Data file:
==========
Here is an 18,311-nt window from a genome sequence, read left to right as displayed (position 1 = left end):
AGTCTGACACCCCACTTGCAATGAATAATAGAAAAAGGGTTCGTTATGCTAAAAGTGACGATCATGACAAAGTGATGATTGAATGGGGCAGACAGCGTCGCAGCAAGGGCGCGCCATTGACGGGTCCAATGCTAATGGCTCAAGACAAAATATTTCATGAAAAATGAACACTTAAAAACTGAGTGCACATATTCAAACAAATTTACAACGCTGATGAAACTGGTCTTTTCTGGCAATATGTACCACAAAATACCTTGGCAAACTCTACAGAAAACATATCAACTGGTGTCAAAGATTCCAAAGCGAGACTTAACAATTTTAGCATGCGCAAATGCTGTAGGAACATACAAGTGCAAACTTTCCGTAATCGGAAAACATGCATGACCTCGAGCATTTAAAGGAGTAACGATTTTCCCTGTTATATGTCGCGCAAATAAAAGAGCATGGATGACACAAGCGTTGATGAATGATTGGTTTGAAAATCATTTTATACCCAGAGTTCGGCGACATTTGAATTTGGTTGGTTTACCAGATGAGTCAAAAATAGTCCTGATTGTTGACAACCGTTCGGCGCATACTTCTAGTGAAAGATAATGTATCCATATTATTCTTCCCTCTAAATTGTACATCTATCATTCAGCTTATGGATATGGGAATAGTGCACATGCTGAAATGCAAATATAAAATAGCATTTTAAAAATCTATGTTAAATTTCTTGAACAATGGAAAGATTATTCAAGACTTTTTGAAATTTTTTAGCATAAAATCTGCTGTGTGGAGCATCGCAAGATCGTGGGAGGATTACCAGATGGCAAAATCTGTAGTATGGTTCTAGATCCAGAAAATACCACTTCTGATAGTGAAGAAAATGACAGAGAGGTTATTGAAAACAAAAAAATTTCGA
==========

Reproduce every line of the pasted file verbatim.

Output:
Here is an 18,311-nt window from a genome sequence, read left to right as displayed (position 1 = left end):
AGTCTGACACCCCACTTGCAATGAATAATAGAAAAAGGGTTCGTTATGCTAAAAGTGACGATCATGACAAAGTGATGATTGAATGGGGCAGACAGCGTCGCAGCAAGGGCGCGCCATTGACGGGTCCAATGCTAATGGCTCAAGACAAAATATTTCATGAAAAATGAACACTTAAAAACTGAGTGCACATATTCAAACAAATTTACAACGCTGATGAAACTGGTCTTTTCTGGCAATATGTACCACAAAATACCTTGGCAAACTCTACAGAAAACATATCAACTGGTGTCAAAGATTCCAAAGCGAGACTTAACAATTTTAGCATGCGCAAATGCTGTAGGAACATACAAGTGCAAACTTTCCGTAATCGGAAAACATGCATGACCTCGAGCATTTAAAGGAGTAACGATTTTCCCTGTTATATGTCGCGCAAATAAAAGAGCATGGATGACACAAGCGTTGATGAATGATTGGTTTGAAAATCATTTTATACCCAGAGTTCGGCGACATTTGAATTTGGTTGGTTTACCAGATGAGTCAAAAATAGTCCTGATTGTTGACAACCGTTCGGCGCATACTTCTAGTGAAAGATAATGTATCCATATTATTCTTCCCTCTAAATTGTACATCTATCATTCAGCTTATGGATATGGGAATAGTGCACATGCTGAAATGCAAATATAAAATAGCATTTTAAAAATCTATGTTAAATTTCTTGAACAATGGAAAGATTATTCAAGACTTTTTGAAATTTTTTAGCATAAAATCTGCTGTGTGGAGCATCGCAAGATCGTGGGAGGATTACCAGATGGCAAAATCTGTAGTATGGTTCTAGATCCAGAAAATACCACTTCTGATAGTGAAGAAAATGACAGAGAGGTTATTGAAAACAAAAAAATTTCGA